Day 2

Day two, began with the review of day one by the participants and then linking with the day -2 activities. Anselmo Lee, the main resource person and ADA advisor, made the presentation on SDG 16 and linking it with peace and justice.
He highlighted that coalition is important to have integration of human rights with the development and advised the NGO to avoid working in Silos. He added that 2018 is the 6th year of GALA training and the highlgh has been linking SDGS with human rights and peace including three pillars of SDGs economic, social and environment.
Later, he showed connection and sequencing among 17 SDGs through SDGs story telling exercise and made the participants practiced. The participants made small presentation during the SDGs story telling exercise.

He also narrated the SDG 16 approaches, which are:
• peaceful: Peace-building and Sustaining Peace, PBC
• Just : human rights-based approach, OHCHR, HRC, etc. 
• Inclusive : ‘Leave no one behind’, UNDP, OECD, IDLO, etc.

Further, the goal 16 and their targets were linked to various human rights, for example, 16.6 is liked with Good governance (WB) , Democratic governance (UNDP), Effective institution (OECD) and so on.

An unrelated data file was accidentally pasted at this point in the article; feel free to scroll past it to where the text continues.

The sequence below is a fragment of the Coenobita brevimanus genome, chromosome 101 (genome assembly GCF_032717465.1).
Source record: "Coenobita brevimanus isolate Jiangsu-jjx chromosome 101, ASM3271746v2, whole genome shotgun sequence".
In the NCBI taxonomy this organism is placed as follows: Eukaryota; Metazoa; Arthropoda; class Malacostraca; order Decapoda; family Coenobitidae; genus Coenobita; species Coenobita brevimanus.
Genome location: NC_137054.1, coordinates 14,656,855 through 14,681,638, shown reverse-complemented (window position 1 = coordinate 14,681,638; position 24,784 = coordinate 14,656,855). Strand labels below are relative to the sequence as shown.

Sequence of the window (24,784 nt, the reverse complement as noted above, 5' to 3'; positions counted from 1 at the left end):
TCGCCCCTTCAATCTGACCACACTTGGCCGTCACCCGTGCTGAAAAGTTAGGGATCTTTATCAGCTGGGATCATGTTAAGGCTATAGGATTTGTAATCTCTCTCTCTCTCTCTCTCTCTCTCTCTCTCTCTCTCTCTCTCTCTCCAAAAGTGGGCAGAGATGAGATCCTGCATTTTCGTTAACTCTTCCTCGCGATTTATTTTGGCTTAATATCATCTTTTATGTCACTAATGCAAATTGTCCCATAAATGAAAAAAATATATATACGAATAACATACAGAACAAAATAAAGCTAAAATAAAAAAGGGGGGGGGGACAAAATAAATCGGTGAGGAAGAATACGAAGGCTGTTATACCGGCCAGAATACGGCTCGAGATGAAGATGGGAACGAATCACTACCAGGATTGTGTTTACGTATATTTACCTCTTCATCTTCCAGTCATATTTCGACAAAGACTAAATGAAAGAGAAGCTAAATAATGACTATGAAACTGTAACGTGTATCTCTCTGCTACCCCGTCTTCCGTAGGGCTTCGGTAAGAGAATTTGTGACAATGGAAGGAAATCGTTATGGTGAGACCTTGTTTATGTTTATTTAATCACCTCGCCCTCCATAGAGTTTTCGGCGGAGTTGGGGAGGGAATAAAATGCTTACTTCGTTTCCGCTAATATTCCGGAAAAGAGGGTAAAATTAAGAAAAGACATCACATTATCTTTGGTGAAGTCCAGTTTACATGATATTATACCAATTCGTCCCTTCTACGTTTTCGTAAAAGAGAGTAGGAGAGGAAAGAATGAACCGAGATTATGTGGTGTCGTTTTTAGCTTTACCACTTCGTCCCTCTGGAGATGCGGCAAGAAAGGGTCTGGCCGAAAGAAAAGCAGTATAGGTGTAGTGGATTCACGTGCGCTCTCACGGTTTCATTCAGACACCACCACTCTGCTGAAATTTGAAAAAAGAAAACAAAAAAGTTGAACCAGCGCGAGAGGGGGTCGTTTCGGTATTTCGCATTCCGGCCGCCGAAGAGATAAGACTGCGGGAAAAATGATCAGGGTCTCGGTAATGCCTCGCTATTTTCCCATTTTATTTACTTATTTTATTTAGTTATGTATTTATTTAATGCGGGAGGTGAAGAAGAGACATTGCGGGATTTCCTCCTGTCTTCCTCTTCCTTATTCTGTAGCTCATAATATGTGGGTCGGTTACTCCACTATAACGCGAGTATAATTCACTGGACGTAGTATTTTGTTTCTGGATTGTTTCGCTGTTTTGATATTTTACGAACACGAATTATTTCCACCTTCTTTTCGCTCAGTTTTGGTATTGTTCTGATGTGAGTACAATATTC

In his next presentation, he addressed the UDHAR and it’s key words. H mentioned the three key words from article 1 (Freedom, Equality and Fraternity/Brotherhood) taken from the French revolution of 1798 and similarly all the key words from 30 articles were liked and sequenced in order for the participants to grasp easily. He further added that the first part of UDHR are political while the second part id more economic and social. He also mentioned that UDHR was born out of WW-II in Europe with the key words like Asylum, nationality, freedom of movement